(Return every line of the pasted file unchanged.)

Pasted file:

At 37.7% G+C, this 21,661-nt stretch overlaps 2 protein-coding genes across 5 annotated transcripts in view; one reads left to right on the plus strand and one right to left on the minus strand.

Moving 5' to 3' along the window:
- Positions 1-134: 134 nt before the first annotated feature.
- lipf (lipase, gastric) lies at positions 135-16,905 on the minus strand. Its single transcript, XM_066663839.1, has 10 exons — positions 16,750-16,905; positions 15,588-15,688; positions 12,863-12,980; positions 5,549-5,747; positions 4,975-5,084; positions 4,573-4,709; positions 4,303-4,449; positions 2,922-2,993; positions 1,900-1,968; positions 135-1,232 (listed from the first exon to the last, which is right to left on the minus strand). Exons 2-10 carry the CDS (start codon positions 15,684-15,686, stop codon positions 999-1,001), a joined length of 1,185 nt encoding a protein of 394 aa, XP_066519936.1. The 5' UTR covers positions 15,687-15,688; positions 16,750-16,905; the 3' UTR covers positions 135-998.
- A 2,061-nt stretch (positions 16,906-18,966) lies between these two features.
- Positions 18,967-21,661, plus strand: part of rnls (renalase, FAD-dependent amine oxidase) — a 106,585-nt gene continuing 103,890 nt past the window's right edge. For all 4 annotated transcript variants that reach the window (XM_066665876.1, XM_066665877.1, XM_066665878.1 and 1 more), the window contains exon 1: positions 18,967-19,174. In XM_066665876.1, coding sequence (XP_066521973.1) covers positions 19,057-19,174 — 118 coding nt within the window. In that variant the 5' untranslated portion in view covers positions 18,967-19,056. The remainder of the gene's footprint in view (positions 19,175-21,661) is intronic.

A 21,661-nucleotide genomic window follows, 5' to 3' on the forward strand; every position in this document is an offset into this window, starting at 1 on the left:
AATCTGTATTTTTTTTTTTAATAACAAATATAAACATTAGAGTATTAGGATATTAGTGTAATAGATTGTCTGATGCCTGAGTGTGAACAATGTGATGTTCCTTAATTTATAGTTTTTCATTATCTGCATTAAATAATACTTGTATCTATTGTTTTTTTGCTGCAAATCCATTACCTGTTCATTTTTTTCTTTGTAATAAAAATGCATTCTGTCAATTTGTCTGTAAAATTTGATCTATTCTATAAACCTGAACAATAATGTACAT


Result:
At 37.7% G+C, this 21,661-nt stretch overlaps 2 protein-coding genes across 5 annotated transcripts in view; one reads left to right on the plus strand and one right to left on the minus strand.

Moving 5' to 3' along the window:
- Positions 1-134: 134 nt before the first annotated feature.
- lipf (lipase, gastric) lies at positions 135-16,905 on the minus strand. Its single transcript, XM_066663839.1, has 10 exons — positions 16,750-16,905; positions 15,588-15,688; positions 12,863-12,980; positions 5,549-5,747; positions 4,975-5,084; positions 4,573-4,709; positions 4,303-4,449; positions 2,922-2,993; positions 1,900-1,968; positions 135-1,232 (listed from the first exon to the last, which is right to left on the minus strand). Exons 2-10 carry the CDS (start codon positions 15,684-15,686, stop codon positions 999-1,001), a joined length of 1,185 nt encoding a protein of 394 aa, XP_066519936.1. The 5' UTR covers positions 15,687-15,688; positions 16,750-16,905; the 3' UTR covers positions 135-998.
- A 2,061-nt stretch (positions 16,906-18,966) lies between these two features.
- Positions 18,967-21,661, plus strand: part of rnls (renalase, FAD-dependent amine oxidase) — a 106,585-nt gene continuing 103,890 nt past the window's right edge. For all 4 annotated transcript variants that reach the window (XM_066665876.1, XM_066665877.1, XM_066665878.1 and 1 more), the window contains exon 1: positions 18,967-19,174. In XM_066665876.1, coding sequence (XP_066521973.1) covers positions 19,057-19,174 — 118 coding nt within the window. In that variant the 5' untranslated portion in view covers positions 18,967-19,056. The remainder of the gene's footprint in view (positions 19,175-21,661) is intronic.

A 21,661-nucleotide genomic window follows, 5' to 3' on the forward strand; every position in this document is an offset into this window, starting at 1 on the left:
AATCTGTATTTTTTTTTTTAATAACAAATATAAACATTAGAGTATTAGGATATTAGTGTAATAGATTGTCTGATGCCTGAGTGTGAACAATGTGATGTTCCTTAATTTATAGTTTTTCATTATCTGCATTAAATAATACTTGTATCTATTGTTTTTTTGCTGCAAATCCATTACCTGTTCATTTTTTTCTTTGTAATAAAAATGCATTCTGTCAATTTGTCTGTAAAATTTGATCTATTCTATAAACCTGAACAATAATGTACAT